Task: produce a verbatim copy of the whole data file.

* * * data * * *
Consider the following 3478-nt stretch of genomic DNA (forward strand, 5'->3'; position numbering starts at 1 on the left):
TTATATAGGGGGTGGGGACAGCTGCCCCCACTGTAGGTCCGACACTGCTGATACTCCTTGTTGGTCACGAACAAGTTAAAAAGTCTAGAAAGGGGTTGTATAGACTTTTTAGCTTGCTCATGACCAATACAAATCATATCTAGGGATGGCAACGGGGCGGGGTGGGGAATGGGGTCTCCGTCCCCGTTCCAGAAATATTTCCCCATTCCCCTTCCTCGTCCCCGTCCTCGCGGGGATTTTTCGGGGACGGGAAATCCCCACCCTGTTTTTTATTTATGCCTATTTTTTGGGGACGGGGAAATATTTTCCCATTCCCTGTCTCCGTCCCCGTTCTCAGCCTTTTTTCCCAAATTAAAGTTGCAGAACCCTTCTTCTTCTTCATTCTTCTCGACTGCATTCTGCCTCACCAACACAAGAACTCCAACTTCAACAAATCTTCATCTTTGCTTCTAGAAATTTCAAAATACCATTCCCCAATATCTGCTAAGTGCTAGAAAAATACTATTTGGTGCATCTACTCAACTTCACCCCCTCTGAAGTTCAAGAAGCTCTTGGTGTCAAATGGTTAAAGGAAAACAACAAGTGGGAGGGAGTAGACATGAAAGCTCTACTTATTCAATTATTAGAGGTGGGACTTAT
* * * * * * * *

Consider the following 3478-nt stretch of genomic DNA (forward strand, 5'->3'; position numbering starts at 1 on the left):
TTATATAGGGGGTGGGGACAGCTGCCCCCACTGTAGGTCCGACACTGCTGATACTCCTTGTTGGTCACGAACAAGTTAAAAAGTCTAGAAAGGGGTTGTATAGACTTTTTAGCTTGCTCATGACCAATACAAATCATATCTAGGGATGGCAACGGGGCGGGGTGGGGAATGGGGTCTCCGTCCCCGTTCCAGAAATATTTCCCCATTCCCCTTCCTCGTCCCCGTCCTCGCGGGGATTTTTCGGGGACGGGAAATCCCCACCCTGTTTTTTATTTATGCCTATTTTTTGGGGACGGGGAAATATTTTCCCATTCCCTGTCTCCGTCCCCGTTCTCAGCCTTTTTTCCCAAATTAAAGTTGCAGAACCCTTCTTCTTCTTCATTCTTCTCGACTGCATTCTGCCTCACCAACACAAGAACTCCAACTTCAACAAATCTTCATCTTTGCTTCTAGAAATTTCAAAATACCATTCCCCAATATCTGCTAAGTGCTAGAAAAATACTATTTGGTGCATCTACTCAACTTCACCCCCTCTGAAGTTCAAGAAGCTCTTGGTGTCAAATGGTTAAAGGAAAACAACAAGTGGGAGGGAGTAGACATGAAAGCTCTACTTATTCAATTATTAGAGGTGGGACTTAT